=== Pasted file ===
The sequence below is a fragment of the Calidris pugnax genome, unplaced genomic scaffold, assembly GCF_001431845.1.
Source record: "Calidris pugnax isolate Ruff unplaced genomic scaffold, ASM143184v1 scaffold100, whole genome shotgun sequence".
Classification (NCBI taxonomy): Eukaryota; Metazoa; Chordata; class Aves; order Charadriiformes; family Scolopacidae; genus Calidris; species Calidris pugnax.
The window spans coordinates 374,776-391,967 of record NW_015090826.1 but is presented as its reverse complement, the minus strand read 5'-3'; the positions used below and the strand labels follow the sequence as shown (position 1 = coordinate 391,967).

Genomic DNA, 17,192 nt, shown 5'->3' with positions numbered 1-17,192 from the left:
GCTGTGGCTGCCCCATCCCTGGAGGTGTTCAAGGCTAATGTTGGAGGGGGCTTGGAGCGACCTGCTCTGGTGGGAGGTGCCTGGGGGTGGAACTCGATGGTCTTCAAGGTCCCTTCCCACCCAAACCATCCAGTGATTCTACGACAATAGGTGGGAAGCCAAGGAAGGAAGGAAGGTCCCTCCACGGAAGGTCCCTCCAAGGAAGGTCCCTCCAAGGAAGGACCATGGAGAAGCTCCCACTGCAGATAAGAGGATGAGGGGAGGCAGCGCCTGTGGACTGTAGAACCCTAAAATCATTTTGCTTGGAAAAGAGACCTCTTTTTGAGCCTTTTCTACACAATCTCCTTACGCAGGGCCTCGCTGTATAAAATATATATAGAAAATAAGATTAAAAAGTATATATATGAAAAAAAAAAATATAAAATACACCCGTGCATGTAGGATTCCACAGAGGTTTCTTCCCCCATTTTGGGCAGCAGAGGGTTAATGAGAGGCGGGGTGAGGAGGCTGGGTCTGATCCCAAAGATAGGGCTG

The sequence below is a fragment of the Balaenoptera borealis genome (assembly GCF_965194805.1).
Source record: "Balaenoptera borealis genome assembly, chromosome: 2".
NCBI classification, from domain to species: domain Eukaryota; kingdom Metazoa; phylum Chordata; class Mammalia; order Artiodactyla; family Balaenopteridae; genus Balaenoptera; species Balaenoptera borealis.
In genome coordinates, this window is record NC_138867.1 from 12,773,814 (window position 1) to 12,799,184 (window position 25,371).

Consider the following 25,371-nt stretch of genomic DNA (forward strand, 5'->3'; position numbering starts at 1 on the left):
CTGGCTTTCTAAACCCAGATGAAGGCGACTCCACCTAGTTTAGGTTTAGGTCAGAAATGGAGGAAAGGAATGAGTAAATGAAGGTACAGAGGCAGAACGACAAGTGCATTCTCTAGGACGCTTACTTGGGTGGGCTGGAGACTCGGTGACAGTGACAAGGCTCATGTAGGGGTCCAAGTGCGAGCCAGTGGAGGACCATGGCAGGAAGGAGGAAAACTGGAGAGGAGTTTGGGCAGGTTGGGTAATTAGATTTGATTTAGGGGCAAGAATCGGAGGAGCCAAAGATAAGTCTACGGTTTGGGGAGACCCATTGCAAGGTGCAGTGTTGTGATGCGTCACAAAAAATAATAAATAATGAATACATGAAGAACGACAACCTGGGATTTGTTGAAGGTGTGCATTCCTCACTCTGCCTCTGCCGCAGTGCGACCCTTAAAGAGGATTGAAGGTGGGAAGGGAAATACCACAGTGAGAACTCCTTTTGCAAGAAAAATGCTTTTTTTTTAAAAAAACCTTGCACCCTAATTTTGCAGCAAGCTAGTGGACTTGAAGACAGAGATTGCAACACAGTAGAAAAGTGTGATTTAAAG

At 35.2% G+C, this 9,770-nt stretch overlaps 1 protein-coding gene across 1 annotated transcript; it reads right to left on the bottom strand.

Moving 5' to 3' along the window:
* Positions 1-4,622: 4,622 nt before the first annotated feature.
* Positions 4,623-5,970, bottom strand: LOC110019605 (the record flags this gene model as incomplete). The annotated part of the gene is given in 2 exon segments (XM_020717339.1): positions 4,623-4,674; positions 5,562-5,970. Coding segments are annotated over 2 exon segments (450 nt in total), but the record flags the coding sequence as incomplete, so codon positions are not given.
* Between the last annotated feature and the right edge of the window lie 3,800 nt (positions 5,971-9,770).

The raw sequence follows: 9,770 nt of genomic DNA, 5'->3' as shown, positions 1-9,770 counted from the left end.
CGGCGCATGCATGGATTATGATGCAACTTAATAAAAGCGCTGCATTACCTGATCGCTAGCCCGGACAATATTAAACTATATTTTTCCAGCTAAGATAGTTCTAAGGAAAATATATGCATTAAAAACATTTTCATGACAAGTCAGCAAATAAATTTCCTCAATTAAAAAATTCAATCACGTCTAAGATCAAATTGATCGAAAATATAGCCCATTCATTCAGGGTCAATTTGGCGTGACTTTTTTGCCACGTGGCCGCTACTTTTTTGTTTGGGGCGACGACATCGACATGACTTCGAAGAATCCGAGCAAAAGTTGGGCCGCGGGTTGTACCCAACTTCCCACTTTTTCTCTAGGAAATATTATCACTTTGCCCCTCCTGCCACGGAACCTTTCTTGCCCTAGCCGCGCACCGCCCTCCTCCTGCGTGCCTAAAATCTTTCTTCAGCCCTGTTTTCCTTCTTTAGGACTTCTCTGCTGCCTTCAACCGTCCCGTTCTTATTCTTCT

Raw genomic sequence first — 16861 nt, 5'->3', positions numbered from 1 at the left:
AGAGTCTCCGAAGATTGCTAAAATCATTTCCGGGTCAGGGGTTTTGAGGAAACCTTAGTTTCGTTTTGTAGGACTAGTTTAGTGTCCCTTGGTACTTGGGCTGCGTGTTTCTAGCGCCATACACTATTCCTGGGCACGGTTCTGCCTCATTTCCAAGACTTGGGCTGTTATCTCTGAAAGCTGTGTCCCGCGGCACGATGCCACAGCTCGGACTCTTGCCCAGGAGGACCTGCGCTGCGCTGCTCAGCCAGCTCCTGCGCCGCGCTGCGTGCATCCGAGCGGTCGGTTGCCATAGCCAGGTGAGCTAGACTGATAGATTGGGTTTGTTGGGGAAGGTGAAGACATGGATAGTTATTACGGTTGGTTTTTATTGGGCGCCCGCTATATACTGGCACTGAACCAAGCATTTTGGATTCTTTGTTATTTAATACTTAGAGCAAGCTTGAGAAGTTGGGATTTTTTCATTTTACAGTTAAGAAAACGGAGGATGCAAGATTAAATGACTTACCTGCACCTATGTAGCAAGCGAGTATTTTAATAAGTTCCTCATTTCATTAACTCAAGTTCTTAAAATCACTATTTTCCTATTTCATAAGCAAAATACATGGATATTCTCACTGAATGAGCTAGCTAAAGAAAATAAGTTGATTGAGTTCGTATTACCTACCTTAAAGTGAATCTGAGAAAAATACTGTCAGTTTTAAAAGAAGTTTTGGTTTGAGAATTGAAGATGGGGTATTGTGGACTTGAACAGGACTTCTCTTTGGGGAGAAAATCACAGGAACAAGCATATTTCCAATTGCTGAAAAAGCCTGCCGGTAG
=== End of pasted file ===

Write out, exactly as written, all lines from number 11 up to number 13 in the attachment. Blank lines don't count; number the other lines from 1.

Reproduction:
Consider the following 25,371-nt stretch of genomic DNA (forward strand, 5'->3'; position numbering starts at 1 on the left):
CTGGCTTTCTAAACCCAGATGAAGGCGACTCCACCTAGTTTAGGTTTAGGTCAGAAATGGAGGAAAGGAATGAGTAAATGAAGGTACAGAGGCAGAACGACAAGTGCATTCTCTAGGACGCTTACTTGGGTGGGCTGGAGACTCGGTGACAGTGACAAGGCTCATGTAGGGGTCCAAGTGCGAGCCAGTGGAGGACCATGGCAGGAAGGAGGAAAACTGGAGAGGAGTTTGGGCAGGTTGGGTAATTAGATTTGATTTAGGGGCAAGAATCGGAGGAGCCAAAGATAAGTCTACGGTTTGGGGAGACCCATTGCAAGGTGCAGTGTTGTGATGCGTCACAAAAAATAATAAATAATGAATACATGAAGAACGACAACCTGGGATTTGTTGAAGGTGTGCATTCCTCACTCTGCCTCTGCCGCAGTGCGACCCTTAAAGAGGATTGAAGGTGGGAAGGGAAATACCACAGTGAGAACTCCTTTTGCAAGAAAAATGCTTTTTTTTTAAAAAAACCTTGCACCCTAATTTTGCAGCAAGCTAGTGGACTTGAAGACAGAGATTGCAACACAGTAGAAAAGTGTGATTTAAAG

At 35.2% G+C, this 9,770-nt stretch overlaps 1 protein-coding gene across 1 annotated transcript; it reads right to left on the bottom strand.